On May 4 the House of Representatives passed a new version of the American Health Care Act (AHC) that made deep cuts to both Medicaid funding and marketplace subsidies. It now moves to the Senate, where experts predict it will undergo substantial changes.
Hospital groups opposed the newer version of the bill primarily because of the reduction in the number expected to have insurance in 2026 (24 million according to an earlier Congressional Budget Office estimate). Most of those coverage cuts would result from an estimated $800 billion reduction in the growth of Medicaid over the next 10 years.
The American Hospital Association’s president and CEO issued a written statement expressing concern: “As the backbone of our nation’s health safety net, America’s hospitals and health systems—which include more than 270,000 affiliated physicians and 2 million nurses and other caregivers—believe it’s vital that Medicaid be protected.” (To read statement, click here.)
The issue with marketplace subsidies stems from provisions that would reduce the amount currently available for older enrollees—who generally use more hospital services—while increasing subsidies for younger enrollees. The change could help stabilize the Affordable Care Act (ACA) marketplaces but leave older, pre-Medicare-eligible enrollees with unaffordable healthcare costs. That situation could increase hospitals’ charity-care and bad-debt costs.
The Senate has appointed a 13-member working group to craft the Senate bill. The group includes members from both ends of the spectrum: complete repeal of the ACA to approval of its Medicaid expansion.
Pending a CBO score for the House bill (expected the week of May 22), the Healthcare Financial Management Association (HFMA) has noted some key points:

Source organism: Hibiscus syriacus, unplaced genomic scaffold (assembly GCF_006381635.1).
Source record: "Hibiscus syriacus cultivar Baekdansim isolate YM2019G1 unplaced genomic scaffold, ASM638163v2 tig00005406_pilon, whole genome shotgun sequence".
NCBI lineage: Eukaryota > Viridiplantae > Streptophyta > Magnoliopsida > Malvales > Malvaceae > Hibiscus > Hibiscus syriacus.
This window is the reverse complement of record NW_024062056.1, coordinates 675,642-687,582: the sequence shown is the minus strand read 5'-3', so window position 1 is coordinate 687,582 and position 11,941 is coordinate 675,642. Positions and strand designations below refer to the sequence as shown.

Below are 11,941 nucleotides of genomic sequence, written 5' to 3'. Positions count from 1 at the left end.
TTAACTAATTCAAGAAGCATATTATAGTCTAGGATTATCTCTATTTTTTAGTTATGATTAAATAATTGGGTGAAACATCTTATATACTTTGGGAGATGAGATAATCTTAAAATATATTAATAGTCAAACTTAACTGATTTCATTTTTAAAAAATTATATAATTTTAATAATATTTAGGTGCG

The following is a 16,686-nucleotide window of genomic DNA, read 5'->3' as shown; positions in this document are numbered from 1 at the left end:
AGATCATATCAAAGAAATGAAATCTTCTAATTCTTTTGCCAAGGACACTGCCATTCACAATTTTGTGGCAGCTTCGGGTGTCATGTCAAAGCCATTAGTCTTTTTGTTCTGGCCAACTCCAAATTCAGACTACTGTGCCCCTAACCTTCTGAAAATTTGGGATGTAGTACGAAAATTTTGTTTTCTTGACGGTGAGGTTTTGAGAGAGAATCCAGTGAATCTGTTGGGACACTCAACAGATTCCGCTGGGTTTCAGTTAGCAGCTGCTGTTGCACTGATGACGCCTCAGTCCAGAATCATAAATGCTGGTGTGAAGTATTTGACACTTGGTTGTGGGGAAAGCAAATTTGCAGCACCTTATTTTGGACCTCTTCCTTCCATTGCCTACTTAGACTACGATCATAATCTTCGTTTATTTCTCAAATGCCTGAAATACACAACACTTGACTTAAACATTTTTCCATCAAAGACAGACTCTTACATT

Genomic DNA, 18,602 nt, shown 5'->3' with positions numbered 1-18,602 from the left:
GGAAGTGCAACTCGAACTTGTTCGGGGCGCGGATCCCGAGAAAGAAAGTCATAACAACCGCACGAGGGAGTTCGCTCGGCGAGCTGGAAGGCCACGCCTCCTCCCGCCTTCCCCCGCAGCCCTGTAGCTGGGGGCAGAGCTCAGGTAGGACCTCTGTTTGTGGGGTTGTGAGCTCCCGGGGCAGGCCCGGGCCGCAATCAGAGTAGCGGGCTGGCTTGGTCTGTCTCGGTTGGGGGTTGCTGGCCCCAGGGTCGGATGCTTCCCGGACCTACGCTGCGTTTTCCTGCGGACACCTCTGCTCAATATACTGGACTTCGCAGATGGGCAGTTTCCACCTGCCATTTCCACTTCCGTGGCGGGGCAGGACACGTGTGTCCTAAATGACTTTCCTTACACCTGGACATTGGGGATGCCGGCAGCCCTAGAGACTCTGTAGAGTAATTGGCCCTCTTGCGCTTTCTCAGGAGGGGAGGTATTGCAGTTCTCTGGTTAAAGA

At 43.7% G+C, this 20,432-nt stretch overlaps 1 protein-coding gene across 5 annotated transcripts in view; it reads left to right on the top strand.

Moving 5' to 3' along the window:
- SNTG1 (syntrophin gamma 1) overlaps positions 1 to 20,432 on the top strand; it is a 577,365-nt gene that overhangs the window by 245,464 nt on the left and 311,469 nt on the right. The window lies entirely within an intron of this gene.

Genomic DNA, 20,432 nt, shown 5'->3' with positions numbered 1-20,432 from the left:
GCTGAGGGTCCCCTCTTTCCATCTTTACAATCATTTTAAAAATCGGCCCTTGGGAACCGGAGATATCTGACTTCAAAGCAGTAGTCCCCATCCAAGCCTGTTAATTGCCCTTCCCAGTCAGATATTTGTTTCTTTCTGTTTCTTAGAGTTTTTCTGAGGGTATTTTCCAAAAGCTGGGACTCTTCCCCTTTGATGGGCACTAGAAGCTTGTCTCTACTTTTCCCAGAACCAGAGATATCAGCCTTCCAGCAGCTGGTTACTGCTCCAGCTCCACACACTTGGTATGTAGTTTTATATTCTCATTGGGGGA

- Hospitals will still be required to provide free care for medical emergencies to the newly uninsured.
- Hospitals can expect a $165.8 billion decrease in revenue through 2026.
- If ACA’s Medicare and Medicaid disproportionate share hospital payment reductions are retained, it would produce another $102.9 billion in hospital cuts.
- The AHCA leaves in place an expected $289.5 billion in reductions to the Medicare inflation update over the coming decade.
- The bill’s Medicaid cuts will likely force some states to either reduce Medicaid eligibility levels or cut provider payments to offset the growing burden on state budgets.
- Hospitals would likely be the prime target of any state Medicaid-rate reduction because other types of providers would either opt out of the program or face unsustainable losses from any cuts.
- Major Medicaid changes—including a reduction in the federal matching rate for the newly eligible population—are likely.
- The House-passed AHCA would reduce the federal match in Medicaid for early expansion states to 80 percent starting this year, while the 19 non-expansion states could receive the enhanced match if they adopt the expansion by the end of this year.
- The House bill would replace the ACA’s insurance subsidy structure with one that provides age-based subsidies ranging from $2,000 for ages 29 and below to $4,000 for ages 60 to 64. Those subsidies would not be adjusted to account for regional premium differences. The bill would eliminate cost-sharing subsidies for marketplace enrollees earning less than 250 percent of the federal poverty level.
Source: “Hospitals Watching Medicaid, Subsidies in Senate AHCA Bill,” HFMA Weekly, May 12, 2017
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